Many boomers waited to have children until relatively late in life, studies show, and experts point out this raises the likelihood of a conflict between two key financial goals for boomer parents: saving for retirement and putting the kids through college.

Advisors often tell boomers that saving for retirement comes first, trumping college education and most other savings goals. However, a recent study jointly sponsored by Vanguard Group Inc. and Upromise Inc. suggests parents don’t agree. Where there is a conflict, the kids’ college education generally is holding its own in the battle for a share of the parents’ savings.

Although the study was not limited to boomers, about half of the participants were over 40, notes John Heywood, a Vanguard principal who runs the company’s education markets group. Moreover, findings were not much different among various parent age groups.

There were some distinctions among those in the boomer population, though. For instance, those aged 40+ were more likely than under-40s to rank saving for retirement as their greatest concern.

In addition, 40+ people were more likely to be saving for their children’s education and were also more likely to expect their children to contribute to their own education by earning money while at school.

Overall, the study found, 95% of parents expected to send a child to college. Of those, about 64% currently were saving for it.

In addition, 37% said saving for their child’s higher education was a primary concern, compared to 34% who identified saving for retirement as primary.

Among those actually saving for retirement, 75% said they were very concerned about saving for college.

Among those actually saving for a child’s higher education, the same percentage, 75%, said they were very concerned about saving enough money for the purpose.

Of college savers, the average amount put aside was close to $4,700 per child, or about $7,000 per household. That would cover about a year in tuition, room and board, and other costs of attending a public college, notes Heywood.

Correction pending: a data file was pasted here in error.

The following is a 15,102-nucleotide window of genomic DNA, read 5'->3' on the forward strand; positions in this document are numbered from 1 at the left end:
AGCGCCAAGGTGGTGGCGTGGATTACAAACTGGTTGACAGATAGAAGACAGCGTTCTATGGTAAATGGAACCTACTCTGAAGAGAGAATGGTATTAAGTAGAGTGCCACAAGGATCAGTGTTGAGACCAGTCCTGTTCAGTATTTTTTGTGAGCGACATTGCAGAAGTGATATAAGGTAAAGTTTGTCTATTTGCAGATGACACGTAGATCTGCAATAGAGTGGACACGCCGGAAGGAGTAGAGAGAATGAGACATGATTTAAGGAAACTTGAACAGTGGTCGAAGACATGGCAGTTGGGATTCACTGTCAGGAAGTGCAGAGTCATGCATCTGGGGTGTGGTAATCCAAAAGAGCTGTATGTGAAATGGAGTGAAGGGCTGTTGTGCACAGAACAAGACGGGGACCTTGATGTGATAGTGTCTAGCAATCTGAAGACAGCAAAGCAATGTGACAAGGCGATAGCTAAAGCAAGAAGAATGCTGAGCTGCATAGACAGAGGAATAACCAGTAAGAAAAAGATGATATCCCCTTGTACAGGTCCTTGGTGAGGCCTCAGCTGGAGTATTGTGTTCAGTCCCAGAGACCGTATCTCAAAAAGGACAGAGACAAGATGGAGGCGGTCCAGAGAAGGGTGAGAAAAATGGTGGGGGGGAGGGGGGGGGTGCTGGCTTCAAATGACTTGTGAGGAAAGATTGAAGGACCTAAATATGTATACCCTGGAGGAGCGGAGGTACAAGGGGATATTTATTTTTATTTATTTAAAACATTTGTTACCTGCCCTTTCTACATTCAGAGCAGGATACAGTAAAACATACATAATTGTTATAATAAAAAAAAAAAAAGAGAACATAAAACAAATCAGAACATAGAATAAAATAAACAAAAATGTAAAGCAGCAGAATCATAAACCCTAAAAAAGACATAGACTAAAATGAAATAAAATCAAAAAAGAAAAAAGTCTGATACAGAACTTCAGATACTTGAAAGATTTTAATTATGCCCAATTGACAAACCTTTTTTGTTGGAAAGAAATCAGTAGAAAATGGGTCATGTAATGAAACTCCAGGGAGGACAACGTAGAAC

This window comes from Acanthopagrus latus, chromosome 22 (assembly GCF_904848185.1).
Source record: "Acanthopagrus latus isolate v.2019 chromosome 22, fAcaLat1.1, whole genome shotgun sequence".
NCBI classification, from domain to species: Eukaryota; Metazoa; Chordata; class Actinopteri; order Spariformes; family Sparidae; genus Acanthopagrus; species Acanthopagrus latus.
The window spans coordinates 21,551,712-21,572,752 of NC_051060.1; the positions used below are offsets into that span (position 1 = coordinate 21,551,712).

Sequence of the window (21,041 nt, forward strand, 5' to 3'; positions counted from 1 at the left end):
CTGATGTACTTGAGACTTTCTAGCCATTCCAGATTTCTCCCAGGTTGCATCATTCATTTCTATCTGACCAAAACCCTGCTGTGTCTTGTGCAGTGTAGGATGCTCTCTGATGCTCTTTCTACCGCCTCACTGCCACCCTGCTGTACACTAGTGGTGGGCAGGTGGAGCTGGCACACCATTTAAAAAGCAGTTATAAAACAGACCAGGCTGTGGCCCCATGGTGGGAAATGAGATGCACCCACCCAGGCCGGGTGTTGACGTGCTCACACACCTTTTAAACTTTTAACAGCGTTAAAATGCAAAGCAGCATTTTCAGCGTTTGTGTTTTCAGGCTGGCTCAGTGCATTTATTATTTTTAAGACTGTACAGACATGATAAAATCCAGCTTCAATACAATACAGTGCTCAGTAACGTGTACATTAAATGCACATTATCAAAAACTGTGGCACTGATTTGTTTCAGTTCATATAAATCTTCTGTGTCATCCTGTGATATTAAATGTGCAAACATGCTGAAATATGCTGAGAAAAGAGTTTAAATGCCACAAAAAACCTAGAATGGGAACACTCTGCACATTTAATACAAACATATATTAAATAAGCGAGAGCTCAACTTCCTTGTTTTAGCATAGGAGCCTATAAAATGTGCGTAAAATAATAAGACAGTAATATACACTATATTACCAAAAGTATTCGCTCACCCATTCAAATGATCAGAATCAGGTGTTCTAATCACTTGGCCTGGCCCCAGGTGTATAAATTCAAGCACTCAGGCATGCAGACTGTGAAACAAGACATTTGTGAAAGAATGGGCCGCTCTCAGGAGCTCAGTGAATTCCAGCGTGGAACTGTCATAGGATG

Parents’ anticipated sources of funds for education consisted of grants, scholarships and financial aid (85% of those with children 12 and up, and 83% for those with younger children); savings and investments (86% and 90%, respectively); and loans and other outside financing (82% and 80%).

The most striking differences among survey respondents were between parents whose children were getting close to college age and those with younger kids.

Only 18% of those with kids 12 and up were in a 529 college savings program, compared to 30% of those with children under 12.

“Parents who started saving earlier didn’t have the benefit of 529 plans being popular at the time,” explains Heywood. “529 plans were introduced in 1995 but didn’t become popular until the 2001 tax bill, which made withdrawals exempt from taxes.”

Less than 40% of all parents were familiar with 529 plans, which provide tax-advantaged ways to save for college. Among those actually saving for college, however, 51% were at least somewhat familiar with the plans, Vanguard says.

Parents are the primary contributors to their children’s 529 accounts, but grandparents and other relatives contribute to 32% of these accounts, the study found.

Differences also were seen in reasons for investing in a 529 plan among parents of different age groups.

Among those with children over 12, 84% gave federal tax-free withdrawals as the principal reason for investing in a 529 plan, followed by ease of setting up an account (69%), low cost (60%) and state tax advantages (64%).

Among those with children under 12, 90% cited federal tax-free withdrawals, 69% cited ease of set up, 54% cited low cost and 50%, state tax advantages.

For advisors of boomers with kids headed for college, a fundamental lesson of the study is that clients aren’t salting enough away for the purpose, says Heywood. Saving through tax-advantaged plans such as 529s would be the smart way to go about this goal, he suggests.

Another essential lesson is how strongly parents feel about sending their kids to college, he observes.

“Financial planners would suggest to boomers that saving for retirement comes before saving for college, but parents say they don’t care–their kid’s going to college,” Heywood says. “That’s a pretty important message. When we talk to clients, we can expect to get the same reaction.”

The Vanguard Group, Valley Forge, Pa., manages a number of state-sponsored 529 college savings plans, and Upromise, Needham, Mass., offers services to help parents save for their children’s education.